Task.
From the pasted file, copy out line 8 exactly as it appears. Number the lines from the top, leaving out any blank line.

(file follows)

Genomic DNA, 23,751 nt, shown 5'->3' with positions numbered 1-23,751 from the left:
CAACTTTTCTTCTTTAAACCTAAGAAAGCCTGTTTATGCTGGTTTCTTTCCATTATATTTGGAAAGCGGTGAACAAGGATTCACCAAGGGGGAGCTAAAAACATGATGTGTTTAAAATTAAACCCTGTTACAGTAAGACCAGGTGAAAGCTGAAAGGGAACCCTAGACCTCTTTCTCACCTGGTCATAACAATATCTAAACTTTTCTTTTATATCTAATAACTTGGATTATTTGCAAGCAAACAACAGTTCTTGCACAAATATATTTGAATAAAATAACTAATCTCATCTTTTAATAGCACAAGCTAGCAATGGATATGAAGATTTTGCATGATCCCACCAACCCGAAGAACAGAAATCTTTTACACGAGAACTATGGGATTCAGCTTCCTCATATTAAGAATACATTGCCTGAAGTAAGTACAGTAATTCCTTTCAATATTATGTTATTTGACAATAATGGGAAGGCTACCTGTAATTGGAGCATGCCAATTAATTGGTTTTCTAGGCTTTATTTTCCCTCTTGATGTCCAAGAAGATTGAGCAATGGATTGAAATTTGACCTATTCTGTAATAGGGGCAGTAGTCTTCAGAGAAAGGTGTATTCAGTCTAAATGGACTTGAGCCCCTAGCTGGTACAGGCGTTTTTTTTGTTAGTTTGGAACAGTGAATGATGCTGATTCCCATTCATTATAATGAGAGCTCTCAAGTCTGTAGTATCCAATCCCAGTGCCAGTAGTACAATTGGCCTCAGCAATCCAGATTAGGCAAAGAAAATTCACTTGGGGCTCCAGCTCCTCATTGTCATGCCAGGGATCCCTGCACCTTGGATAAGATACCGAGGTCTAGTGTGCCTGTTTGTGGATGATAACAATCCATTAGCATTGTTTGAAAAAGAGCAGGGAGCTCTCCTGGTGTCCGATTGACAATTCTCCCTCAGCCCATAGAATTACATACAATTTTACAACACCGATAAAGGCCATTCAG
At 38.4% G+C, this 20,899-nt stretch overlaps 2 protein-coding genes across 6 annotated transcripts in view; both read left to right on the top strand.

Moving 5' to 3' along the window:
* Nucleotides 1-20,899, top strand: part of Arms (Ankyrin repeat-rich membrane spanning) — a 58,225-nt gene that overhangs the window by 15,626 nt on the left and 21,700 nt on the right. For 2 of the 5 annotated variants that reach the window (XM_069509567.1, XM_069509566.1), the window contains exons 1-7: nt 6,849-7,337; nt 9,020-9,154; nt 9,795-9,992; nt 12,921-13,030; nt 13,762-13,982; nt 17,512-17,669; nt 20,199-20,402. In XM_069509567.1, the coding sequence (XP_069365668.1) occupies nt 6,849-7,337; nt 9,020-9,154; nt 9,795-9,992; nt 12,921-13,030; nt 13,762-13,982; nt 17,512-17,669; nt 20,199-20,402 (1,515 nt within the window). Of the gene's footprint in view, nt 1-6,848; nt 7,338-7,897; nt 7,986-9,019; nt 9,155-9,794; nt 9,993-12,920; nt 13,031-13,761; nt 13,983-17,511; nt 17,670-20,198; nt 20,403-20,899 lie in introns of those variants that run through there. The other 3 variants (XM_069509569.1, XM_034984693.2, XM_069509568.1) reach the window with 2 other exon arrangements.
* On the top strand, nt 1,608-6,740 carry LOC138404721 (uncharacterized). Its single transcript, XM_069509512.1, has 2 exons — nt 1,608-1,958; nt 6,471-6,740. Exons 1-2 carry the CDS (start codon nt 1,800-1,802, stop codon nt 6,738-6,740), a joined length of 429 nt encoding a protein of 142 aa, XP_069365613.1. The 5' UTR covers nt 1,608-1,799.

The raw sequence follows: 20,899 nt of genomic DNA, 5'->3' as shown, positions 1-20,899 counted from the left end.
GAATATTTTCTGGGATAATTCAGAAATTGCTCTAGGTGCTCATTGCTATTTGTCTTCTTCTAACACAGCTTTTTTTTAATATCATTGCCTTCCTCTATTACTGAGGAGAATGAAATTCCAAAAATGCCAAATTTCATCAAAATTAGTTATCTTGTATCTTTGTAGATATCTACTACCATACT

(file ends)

GAATATTTTCTGGGATAATTCAGAAATTGCTCTAGGTGCTCATTGCTATTTGTCTTCTTCTAACACAGCTTTTTTTTAATATCATTGCCTTCCTCTATTACTGAGGAGAATGAAATTCCAAAAATGCCAAATTTCATCAAAATTAGTTATCTTGTATCTTTGTAGATATCTACTACCATACT